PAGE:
Can our capital ever become clean and liveable?
When I lived in New York City in the early 1970s, writes John Hazlehurst, the city was deeply and visibly dysfunctional. The business climate was lousy; the middle class was shrinking; the streets were potholed; the parks were unkempt; the politicians were crooked or incompetent and the city was broke.
John Hazlehurst is a columnist at The Colorado Springs Business Journal. In his article “Dysfunctional cities lead to dysfunctional populations,” he sketches a grim picture of the 1970s New York City in a few words.
A friend who lived near Avenue B gave me some advice when she invited me to a party at her place.
“When you get off the subway be aware,” she said. “Don’t engage, don’t respond. Don’t wear your stupid little suit. Walk in the middle of the street -- try to look like an off-duty cop, or some kind of badass.”
Well, Hazelhurst’s 1970s New York pretty much resembles our Dhaka in the year 2019. The Bangladesh capital is fantastically dysfunctional in every respect. Our daily commute experience in Dhaka is no less than a nightmare. Our footpaths are flooded by hawkers, mobile vendors, and tea-shops.
Many of our parks and playgrounds have become a dumping ground, places for illegal parking, or are being occupied by makeshift shops; and they are palpably dirty, dusty, and smell of waste and excrement.
Dhaka’s air quality ranks only second to Delhi. The pollution is easily felt. Just spend a few hours wandering the city’s thoroughfares and you will have blackened snot, not to mention Dhaka’s unending roaring traffic and round the clock blaring horns. At the end of the day, when you get home very late you are sorely exhausted with dizziness and about to catch a cold.
The bottom line is we take pride in the first position to be the least liveable city on Earth and topping the list of most stressful cities in Asia.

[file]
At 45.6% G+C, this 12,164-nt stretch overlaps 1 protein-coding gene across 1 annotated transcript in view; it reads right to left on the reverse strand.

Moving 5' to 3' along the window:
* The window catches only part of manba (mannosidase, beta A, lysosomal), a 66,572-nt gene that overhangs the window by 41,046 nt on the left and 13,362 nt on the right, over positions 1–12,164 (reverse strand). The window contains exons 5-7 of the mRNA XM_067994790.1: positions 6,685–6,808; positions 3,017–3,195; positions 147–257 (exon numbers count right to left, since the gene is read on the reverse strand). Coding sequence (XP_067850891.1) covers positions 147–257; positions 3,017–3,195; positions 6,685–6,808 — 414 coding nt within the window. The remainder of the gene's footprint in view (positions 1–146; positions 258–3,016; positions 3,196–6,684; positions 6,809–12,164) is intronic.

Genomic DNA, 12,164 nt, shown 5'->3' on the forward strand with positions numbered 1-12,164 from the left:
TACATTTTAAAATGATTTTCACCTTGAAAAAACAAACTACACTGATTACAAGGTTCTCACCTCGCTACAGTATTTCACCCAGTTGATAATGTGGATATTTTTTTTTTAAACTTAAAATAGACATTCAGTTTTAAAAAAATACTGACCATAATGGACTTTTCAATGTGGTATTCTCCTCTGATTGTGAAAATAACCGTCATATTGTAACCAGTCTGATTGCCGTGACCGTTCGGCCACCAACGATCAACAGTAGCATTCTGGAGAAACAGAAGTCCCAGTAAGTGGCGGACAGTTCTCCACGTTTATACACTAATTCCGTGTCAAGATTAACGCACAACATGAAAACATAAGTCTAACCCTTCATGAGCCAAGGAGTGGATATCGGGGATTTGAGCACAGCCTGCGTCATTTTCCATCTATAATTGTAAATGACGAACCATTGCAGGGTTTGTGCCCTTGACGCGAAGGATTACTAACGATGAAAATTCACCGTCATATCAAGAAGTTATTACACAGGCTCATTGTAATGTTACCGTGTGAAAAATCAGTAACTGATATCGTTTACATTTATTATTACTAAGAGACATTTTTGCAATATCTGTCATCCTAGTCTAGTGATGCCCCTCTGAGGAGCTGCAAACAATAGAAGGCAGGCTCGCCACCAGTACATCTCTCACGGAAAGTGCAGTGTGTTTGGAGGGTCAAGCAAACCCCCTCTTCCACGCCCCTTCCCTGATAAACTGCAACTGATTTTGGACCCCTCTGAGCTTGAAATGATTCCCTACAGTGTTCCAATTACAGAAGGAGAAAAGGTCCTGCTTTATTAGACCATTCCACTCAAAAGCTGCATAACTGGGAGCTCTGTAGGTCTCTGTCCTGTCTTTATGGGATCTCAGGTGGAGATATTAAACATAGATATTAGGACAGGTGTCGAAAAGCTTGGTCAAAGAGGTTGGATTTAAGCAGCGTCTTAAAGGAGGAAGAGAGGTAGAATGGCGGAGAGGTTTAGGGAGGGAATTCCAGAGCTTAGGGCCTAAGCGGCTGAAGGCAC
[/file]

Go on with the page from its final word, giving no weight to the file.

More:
The 1970s New York City didn’t have hellish traffic jams, but as said by Hazelhurst, the New Yorkers back then experienced numerous predicaments like Dhaka denizens. After getting off the subway, the writer was advised to walk in the middle of the street for some good reasons. But, for us in Dhaka, walking in the streets instead of not taking the footway is involuntary. Though, in some places there are safety issues. Many may have seen a notice on the Airport Road walkway advising passers-by to avoid the footpath after dark.
While out on the streets, often I hear people ranting: The populace of this country is bad to the core. Nothing will change here in another 50 years.
These rantings and vociferating are not always referred to the authorities, rather to our fellow citizens. Let’s present you with an example of the daily Dhaka street picture. You are driving your car and about to roll onto the main road.
But you find the mouth of the road blocked by a couple of rickshaws. One is dropping off a passenger, another is collecting a passenger, and another empty one is just waiting. And needless to add, some cars and motorbikes are carelessly parked on either side of the road, making the two-lane road into one.
Street vending even in residential areas has become a great nuisance to the city dwellers. Oddly enough, apart from the old part of the city, Dhaka streets of our residential areas are wide. You know, if you have travelled a few countries, their suburban streets are narrower comparing to ours. But you will not see any street vendors there obstructing the traffic flow.
According to a passenger welfare body report unveiled on June 12, 2019, a total of 221 people were killed in road crashes across the country during the 12 days of Eid season. No doubt most of these victims were killed during making their journeys to get in or get out of the capital to spend Eid holidays with families.
How long do we have to wait to mend our broken city? How many catastrophes, how many hundreds and thousands will have to die to bring a change?
The recent student protest movement for road safety was a wake-up call. Following the Holey Artisan attack in Dhaka in 2016, the Gulshan area changed dramatically. New circular buses, registered rickshaws now ply the richest part of the city. The streets are manned to ease the traffic minutely. No roadside shops or hawkers are seen there anymore.
Why can this example not be applied to every part of Dhaka city?
Manchester in the 1960s was a mucky, filthy city. All the building walls were blackened by the smoke produced from hundreds of factories. The proof of Manchester atmosphere, writes James Walvin in Different Times, was to be seen in the contents of your handkerchief. You always carried a hankie, not because of a permanent cold, but because you needed to get rid of the blackened snot and bronchial filth that accompanied local life.
Today’s Manchester is a different city. A clean, liveable, beautiful city. And so is New York.
If Manchester can, New York can, why can’t Dhaka?
Rahad Abir is a writer.